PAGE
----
Spotlight

Leah Pavone

 

After a terrible overdose, Leah Pavone woke up with no hope and only one working leg. She had been passed out on it for fourteen hours, causing Rhabdomyolysis—a serious syndrome where muscles break down into the blood. Her leg was twice its normal size. Her mother brought her to the hospital, but they were turned away. A few days later, Leah was back at the hospital and they knew they had to take this seriously. At the age of 21, she was mentally preparing for amputation. Stuck in the hospital for eight days, Leah had nothing to do but think about how her life would never be the same.

Leah grew up in Ft. Lauderdale, Florida in a loving family. She had a great relationship with her parents, got along well with her older brother, and did well in school. “As a kid, I really liked math. I liked putting things together and then taking them apart and seeing how it all worked,” she says. By the time she entered high school, she was already smoking a lot of weed. “High school was a mess. That’s when I started doing drugs,” she explains. Leah had a friend whose uncle would prescribe them pills. “I found out I really liked Xanax. I went really hard with Xanax,” she recalls.

Even though she was able to hide her drug use from her parents, blaming her school absences on being sick, Leah’s actions eventually caught up with her and she was kicked out and sent a school for troubled girls. After that, she found herself at a magnet school where things just got worse. “My depression got really bad. When I use benzos, I get really depressed. It was all really bad. I told my girlfriend at the time that I had threatened suicide and she called my parents and told them I had a drug problem,” Leah says. And so at 16 years old, she went to her first rehab.

After rehab, Leah was able to get through her days without Xanax by relying heavily on weed and booze. She attended Florida Atlantic University as a mechanical engineering major and excelled. “I thought I didn’t have a Xanax problem anymore. It had been two years since I used any.” Leah reasoned that her dependence had merely been a phase, that she could use Xanax casually now. So she went back to her drug of choice and still managed to do well in school—for a while. Leah’s tolerance skyrocketed and she was taking up to 40 2mg Xanax pills a day, rendering her completely numb. “It started out fun, and then I realized how great it felt to feel nothing, and to not have anxiety,” she says. While her addiction was expensive, Leah had always been good with money and was always able to hold down a job. No doubt this societal pressure only encouraged the belief that she wasn’t a real addict, but rather a tourist enjoying an extended Xanax vacation.

Depression hit hard, and Leah attempted suicide when she was 20 years old. She wanted to create some distance between her and Xanax, so she turned to opiates. First, it was oxycodone and soon enough, heroin—a familiar tale. Her life was becoming a blur of heroin and rehabs. “I wanted people to think I was doing the right thing, but I didn’t care if I was messing up,” she explains. Throughout this time Leah was still able to keep her parents’ trust. And then, December 9th, 2017 came; the fateful day where she almost lost her leg. Nothing was ever the same for Leah after that night.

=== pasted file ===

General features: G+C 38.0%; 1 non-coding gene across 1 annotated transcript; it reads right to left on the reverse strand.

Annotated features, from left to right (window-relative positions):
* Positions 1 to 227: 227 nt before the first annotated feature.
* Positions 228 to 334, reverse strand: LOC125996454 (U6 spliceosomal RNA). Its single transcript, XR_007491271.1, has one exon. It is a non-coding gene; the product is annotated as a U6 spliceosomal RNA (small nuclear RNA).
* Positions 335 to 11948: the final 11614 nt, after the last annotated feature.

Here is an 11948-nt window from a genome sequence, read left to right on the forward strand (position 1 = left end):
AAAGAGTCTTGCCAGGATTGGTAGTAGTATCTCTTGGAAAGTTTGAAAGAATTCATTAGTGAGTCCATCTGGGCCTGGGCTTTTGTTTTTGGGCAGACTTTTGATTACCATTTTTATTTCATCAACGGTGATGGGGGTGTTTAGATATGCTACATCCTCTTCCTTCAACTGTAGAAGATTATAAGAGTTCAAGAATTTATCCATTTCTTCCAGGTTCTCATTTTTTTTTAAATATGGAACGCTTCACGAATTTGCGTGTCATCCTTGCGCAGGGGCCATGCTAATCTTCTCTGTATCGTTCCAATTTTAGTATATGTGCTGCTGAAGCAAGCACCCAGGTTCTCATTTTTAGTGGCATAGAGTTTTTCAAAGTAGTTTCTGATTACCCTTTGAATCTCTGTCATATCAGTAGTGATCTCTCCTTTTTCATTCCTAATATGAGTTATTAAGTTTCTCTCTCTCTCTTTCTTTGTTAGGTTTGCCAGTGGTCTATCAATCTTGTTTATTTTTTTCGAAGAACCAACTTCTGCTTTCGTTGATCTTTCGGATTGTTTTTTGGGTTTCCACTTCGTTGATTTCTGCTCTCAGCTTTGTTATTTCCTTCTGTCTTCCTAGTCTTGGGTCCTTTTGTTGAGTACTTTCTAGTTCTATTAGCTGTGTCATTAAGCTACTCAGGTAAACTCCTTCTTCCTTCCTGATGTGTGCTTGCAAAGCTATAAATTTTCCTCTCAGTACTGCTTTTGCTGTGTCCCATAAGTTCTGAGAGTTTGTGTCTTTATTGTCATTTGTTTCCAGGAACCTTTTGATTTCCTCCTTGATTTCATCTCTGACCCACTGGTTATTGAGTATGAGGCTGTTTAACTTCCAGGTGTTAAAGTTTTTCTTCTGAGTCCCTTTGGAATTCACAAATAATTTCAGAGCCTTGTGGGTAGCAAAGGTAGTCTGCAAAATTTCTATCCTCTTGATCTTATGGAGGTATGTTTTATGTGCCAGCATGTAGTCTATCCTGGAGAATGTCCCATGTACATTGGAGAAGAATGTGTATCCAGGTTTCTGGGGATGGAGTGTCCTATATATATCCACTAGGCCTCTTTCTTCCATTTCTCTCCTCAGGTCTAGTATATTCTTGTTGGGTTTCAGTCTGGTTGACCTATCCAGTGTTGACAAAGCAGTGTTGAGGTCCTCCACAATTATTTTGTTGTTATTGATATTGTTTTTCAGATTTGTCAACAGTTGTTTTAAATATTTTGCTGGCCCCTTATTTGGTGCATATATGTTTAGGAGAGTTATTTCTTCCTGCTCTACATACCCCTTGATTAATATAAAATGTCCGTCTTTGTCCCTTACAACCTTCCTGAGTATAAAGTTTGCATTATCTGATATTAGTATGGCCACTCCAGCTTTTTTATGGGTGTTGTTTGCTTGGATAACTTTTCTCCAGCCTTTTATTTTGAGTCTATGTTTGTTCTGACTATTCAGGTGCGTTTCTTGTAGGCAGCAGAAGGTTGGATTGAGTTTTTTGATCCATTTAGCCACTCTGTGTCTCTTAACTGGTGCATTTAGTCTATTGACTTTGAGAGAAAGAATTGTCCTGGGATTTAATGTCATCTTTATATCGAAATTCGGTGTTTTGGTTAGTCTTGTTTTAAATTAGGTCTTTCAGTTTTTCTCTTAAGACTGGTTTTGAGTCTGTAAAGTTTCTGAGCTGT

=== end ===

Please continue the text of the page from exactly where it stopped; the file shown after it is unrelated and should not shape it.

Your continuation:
Leah knew she had to get sober. “I seemed to not be able to get sober in Florida,” she says, “so I came out to LA.” She spent some time at another treatment center before arriving at Beit T’Shuvah. Something about the long-term aspect, the individualized program and her finally being willing to change, created the perfect conditions for Leah to get and stay sober. “I faked my way through years of therapy until I got here and I actually tried,” she says.

Six months in, Leah started a work therapy internship as a Program Facilitator. She was an intern for eight months before being hired. “Either I hold the record, or I am tied with the record holders for the longest PF internship. I was a PF intern for 8 months. I stuck it out because I really wanted to work here,” she says. Leah has recently been promoted to PF Supervisor and is grateful to be able to help addicts seeking help. With the more stubborn and difficult residents, she says, “I want to control everything and I know that about myself. I want to just be like, ‘why can’t you get this?’ But then I remember it took me a really long time to get it, and I just have to meet [the residents] where they are at and help them however I can. I just need to accept that they are going to do what they are going to do, and I can only have so much of an impact.” She says that building strong relationships is a big part of her job and that she hopes she can make a positive impact on people’s recovery.

In the coming years, Leah sees herself becoming a drug and alcohol counselor, getting better at surfing, and sponsoring people in AA. If there is one thing that is clear about Leah, it is how passionately she wants to help people. The love between the community and Leah is palpable. She is a shining example of how Beit T’Shuvah can help someone learn to walk (literally) through the pain of addiction, depression, and anxiety into a life of recovery and purpose.